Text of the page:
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Information for Authors

The Anglican Theological Review will consider for publication articles written on topics that pertain to any of the classical disciplines of theological study. The journal is committed to creative engagement with Christian tradition and to interdisciplinary inquiry that includes literature and the arts, philosophy, and science. We encourage authors to submit articles that focus on the contemporary situation and speak to current issues and debates.

On this page you will find instructions for submitting and formatting an article or poem, a style sheet for articles, and special guidelines for book reviews. For a printer friendly version of this page, click here.

Submitting Articles | Submitting Poems | Style Sheet


Submitting Articles

Manuscripts should be submitted by email attachment in .doc, .docx, or .rtf format to Corey Stewart Hassman at:

Submissions should be accompanied by a précis between 100 and 150 words in length, a brief biographical statement, and a current curriculum vitae.

Manuscripts to be considered for the “Articles” section should be between 7,000 and 8,000 words in length (including footnotes). Manuscripts to be considered for the “Practicing Theology” section should be between 3,000 and 4,000 words in length (including footnotes). All manuscripts should conform to the guidelines for style listed below.

Submitting Poems

ATR encourages submissions of poetry, both electronically and via regular mail. Electronic submissions, as well as queries, should be sent to Sofia Starnes, at Hard copy submissions should be mailed to:

Sofia M. Starnes
Poetry Editor, Anglican Theological Review
4951 Burnley Drive
Williamsburg, VA 23188

Please include a brief biographical statement with your submission. Also, if submitting via regular mail, kindly provide an e-mail address, so that we may acknowledge receipt of your work and respond in a timely manner. Authors who include a self-addressed stamped envelope will have their manuscripts returned to them upon request. Poets whose work is accepted for publication will be requested to submit an electronic version of their poem(s), either copied onto an e-mail message or as a Word attachment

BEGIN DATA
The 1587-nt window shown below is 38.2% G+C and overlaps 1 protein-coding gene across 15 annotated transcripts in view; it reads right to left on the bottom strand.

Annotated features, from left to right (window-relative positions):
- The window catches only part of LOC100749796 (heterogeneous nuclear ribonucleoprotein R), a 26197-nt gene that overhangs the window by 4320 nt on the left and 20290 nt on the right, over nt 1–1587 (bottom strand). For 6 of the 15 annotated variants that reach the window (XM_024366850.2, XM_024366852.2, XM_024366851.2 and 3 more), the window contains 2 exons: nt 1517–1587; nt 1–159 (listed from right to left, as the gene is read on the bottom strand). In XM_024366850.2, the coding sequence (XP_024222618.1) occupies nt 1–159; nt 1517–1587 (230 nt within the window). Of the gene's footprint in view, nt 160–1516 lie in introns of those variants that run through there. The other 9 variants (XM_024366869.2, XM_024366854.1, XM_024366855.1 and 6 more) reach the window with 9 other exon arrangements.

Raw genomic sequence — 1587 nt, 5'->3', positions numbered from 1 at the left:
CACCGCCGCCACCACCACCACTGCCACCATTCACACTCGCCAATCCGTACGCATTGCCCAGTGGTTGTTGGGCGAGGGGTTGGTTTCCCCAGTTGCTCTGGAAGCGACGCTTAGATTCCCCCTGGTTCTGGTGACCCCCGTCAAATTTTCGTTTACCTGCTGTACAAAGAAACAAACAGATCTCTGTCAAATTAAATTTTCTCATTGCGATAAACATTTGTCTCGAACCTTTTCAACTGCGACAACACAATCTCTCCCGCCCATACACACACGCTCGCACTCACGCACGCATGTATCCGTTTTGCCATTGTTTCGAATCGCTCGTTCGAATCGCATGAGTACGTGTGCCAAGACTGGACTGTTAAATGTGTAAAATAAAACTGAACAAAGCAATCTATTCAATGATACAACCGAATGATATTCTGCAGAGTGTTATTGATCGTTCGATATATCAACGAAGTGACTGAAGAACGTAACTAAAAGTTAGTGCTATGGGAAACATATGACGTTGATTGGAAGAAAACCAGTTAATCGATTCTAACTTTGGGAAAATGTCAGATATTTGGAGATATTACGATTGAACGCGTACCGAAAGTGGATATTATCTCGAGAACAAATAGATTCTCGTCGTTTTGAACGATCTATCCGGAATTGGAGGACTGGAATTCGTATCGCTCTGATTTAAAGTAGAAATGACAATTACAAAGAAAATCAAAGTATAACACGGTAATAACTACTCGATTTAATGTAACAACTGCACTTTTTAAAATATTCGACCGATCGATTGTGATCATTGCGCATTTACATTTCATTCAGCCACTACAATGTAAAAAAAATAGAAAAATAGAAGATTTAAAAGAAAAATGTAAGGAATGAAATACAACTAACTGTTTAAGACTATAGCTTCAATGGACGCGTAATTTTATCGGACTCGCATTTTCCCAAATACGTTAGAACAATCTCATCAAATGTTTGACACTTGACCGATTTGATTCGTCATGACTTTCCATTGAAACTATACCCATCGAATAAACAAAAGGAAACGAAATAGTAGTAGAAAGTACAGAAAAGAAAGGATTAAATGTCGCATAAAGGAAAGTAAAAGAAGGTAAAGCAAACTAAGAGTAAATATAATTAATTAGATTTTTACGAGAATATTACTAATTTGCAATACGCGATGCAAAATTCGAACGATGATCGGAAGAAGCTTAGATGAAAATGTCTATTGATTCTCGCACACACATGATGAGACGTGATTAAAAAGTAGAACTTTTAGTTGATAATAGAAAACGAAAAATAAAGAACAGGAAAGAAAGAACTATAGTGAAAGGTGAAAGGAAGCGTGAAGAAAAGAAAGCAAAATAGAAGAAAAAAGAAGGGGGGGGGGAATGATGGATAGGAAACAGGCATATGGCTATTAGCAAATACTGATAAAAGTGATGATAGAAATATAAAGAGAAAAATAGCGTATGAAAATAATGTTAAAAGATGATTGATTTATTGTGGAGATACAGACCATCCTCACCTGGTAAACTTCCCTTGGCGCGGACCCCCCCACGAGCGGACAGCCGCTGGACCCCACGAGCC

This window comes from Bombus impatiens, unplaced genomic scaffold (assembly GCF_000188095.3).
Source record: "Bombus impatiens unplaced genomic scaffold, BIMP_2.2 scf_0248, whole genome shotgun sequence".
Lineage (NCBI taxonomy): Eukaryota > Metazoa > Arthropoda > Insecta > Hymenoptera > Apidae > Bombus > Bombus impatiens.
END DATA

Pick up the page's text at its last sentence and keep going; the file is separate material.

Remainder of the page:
ATR does not accept simultaneous submissions or previously published poems. We will do our best to respond to your submission within 4-6 weeks.

Style Sheet for Articles

1. Format

• Use one-inch margins on all four sides of the page.

• Use a 12-point font (Times New Roman is preferred), with 24-point (double line) spacing for all text, including footnotes.

• Number the pages, but do not include any other information in headers or footers.

• Do not include a bibliography. For instructions about citation, see point 6 on footnotes below.

2. Spelling and editing

• Unless this style sheet has different instructions, follow The Chicago Manual of Style on general editing questions.

• Use U.S. spellings.

• Use the final “series comma” in lists of three or more items.

• Use italics for emphasis, book and journal titles, and foreign words. Do not use underlining or bolding at all.

• Do not use page, section, or footnote numbers that refer, within your article, to the article itself.

• When there is any question as to capitalization, do not capitalize words.

• As stated in the Chicago Manual, omit hyphens wherever possible.

• Greek and Hebrew words, which should be used sparingly, must be transliterated and italicized.

3. Biblical citations

References to the Bible may be included within the text of the article, in parentheses, before the final punctuation of the sentence. Use the abbreviations of biblical books in the Chicago Manual (the first, Protestant/Anglican list). Separate chapter from verse with a colon. The version you are quoting should be mentioned in the first citation only (the new revised standard version is preferred).

4. Abbreviations